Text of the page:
As aforementioned, tenancy imparts its holder with a unique right to search for and produce oil in the area throughout the lifespan of the tenancy. As a rule, a tenancy period is for 30 years and, at his discretion, the minister is entitled to extend this period for an additional 20 years. However, should the possessor fail to commence producing oil in commercial quantities within 3 years, the tenancy it will expire.
The possessor is entitled to refine and process oil, whether it was produced outside of or inside Israel and to convey and export it etc. Furthermore, he is entitled to construct oil pipelines in the region of the wells in the tenancy area with the administrator’s permission.
Possessors, whose tenancy areas are located within the scope of one oil field, are entitled to combine their operations in that field.
There are two courses for obtaining tenancy:
1. A licensee, who has reached a discovery in the area, is entitled to receive tenancy for that area pursuant to the law and regulations. On expiry of the license, the state is perceived to be the possessor.
2. Filing candidacy for competition pursuant to Section 28 of the law, which provides that the Minister is entitled to give notice of competition for possession of the land without oil rights. The minister is not obligated to accept the highest bid.
The possessor must commence drilling a development well within 6 months from the date of receiving the tenancy deed. Furthermore, pursuant to Section 32, the possessor is debited with royalties at a rate of an eighth of the quantity of oil produced from the area in his possession. In addition, he will be charged with a tenancy fee in periods prescribed in the regulations. Royalty payments must be made in cash according to the market value of the royalty according to the well, or in kind. The possessor must maintain records and accounts as detailed in the regulations. The possessor is entitled to request that his records should not be publicized.
Advantages and Disadvantages
Since the establishment of the state, Israel has encouraged the search for and production of oil sources via fiscal incentives and other perks. This is also one of the reasons for legislating the Petroleum Law in which there are many perks and alleviations for those dealing in the field.
Thus, for example, an oil right (license or tenancy), in itself does not automatically impart the rights holder with the right to tenancy of the land. The
oil rights holder is entitled to enter the land solely by virtue of the Lands Ordinance (Acquisition for Public Purposes), or by force of a leasehold pursuant to Sections 40 or 41 of the Petroleum Law, in which it is prescribed that anyone who has an oil right is entitled to demand, from the government, that land be registered in his name or that he will lease it (if it is state-owned land). The law also imparts the minister with the authority to add additional areas to the area of the right.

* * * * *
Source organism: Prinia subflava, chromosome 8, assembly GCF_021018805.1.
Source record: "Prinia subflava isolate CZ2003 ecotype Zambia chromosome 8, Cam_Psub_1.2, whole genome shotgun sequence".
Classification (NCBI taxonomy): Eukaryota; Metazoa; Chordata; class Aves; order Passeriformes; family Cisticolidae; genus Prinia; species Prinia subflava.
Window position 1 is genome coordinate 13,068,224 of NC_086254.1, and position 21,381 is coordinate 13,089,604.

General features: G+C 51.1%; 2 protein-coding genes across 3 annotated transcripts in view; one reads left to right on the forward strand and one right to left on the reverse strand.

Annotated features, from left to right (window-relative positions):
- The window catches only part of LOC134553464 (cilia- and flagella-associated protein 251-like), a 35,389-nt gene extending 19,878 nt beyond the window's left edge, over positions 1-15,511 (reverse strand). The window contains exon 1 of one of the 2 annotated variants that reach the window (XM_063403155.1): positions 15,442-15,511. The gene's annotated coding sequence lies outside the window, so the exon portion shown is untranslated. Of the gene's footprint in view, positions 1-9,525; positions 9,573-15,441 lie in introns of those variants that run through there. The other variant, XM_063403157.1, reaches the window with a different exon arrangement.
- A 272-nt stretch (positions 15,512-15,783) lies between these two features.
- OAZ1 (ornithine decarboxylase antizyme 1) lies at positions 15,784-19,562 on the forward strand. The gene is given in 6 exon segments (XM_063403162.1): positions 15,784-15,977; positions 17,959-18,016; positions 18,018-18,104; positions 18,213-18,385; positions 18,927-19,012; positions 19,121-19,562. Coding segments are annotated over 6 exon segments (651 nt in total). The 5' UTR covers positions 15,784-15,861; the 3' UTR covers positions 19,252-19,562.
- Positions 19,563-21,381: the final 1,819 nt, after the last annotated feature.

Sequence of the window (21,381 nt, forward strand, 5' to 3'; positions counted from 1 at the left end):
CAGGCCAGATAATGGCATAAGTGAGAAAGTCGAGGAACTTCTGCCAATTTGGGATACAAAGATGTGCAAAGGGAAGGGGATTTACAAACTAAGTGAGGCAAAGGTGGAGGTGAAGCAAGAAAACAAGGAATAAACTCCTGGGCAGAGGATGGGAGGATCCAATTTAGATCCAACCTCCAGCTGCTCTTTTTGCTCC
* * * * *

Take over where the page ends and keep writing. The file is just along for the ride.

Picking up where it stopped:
Furthermore, the law determines that an oil right owner is entitled to drill and search for water and use the water, whether while drilling or during other operations.
One of the significant incentives is exempting the oil rights owner from customs duties on importing machinery, equipment, installations, fuel and haulage systems etc., which are required for the purposes of oil exploration, apart from a motor driven vehicle that is not a Jeep. This exemption will only be granted for materials and equipment that cannot be acquired in Israel. It is hereby emphasized that the customs authorities do not have the authority to delay the imported materials for which a query regarding a customs obligation has been raised. However, the customs authority is entitled to determine warranties until a decision is made (within 60 days). Of paramount importance is that the definition of an “oil right” has been broadened for this exemption so that an early permit holder is a “rights holder” and can exploit the exemption as aforementioned.
Alongside the aforementioned advantages, the law imparts broad governmental powers, such as executing inspections, extending actions/dates to be executed according to the oil right, executing actions to prevent waste or risk that the oil right holder might cause, to adopt any measures to prevent serious damage, imposing an encumbrance to guarantee payments of the license fees, leasehold fees or royalties. The minister, administrator and their emissaries are, at all times, entitled to enter into any location in order to inspect any of the oil right holder’s equipment, documents, accounts and records.
The administrator is also entitled to annul an oil right, should the oil right holder fail to comply with the provisions in this law. An appeal against this decision can be made before the minister within 30 days.
Furthermore, the law stipulates that a deposit of the guarantee against any damages caused by the actions of the oil rights recipient as a result of the oil right and the expenses that the oil right holder must pay is required. A guarantee or warranty pursuant to the law shall remain valid after expiry of the oil rights as well (for a period not exceeding 7 years).
The law prescribes a list of offenses and sanctions such as illegal oil exploration, development and production without a right, waste or danger and a false affidavit in the application to receive an oil right.
The aforementioned contains nothing to serve as a legal opinion and/or an alternative to specific legal advice. We will be happy to be at your disposal for any queries and or explanations regarding this or any other legal issues.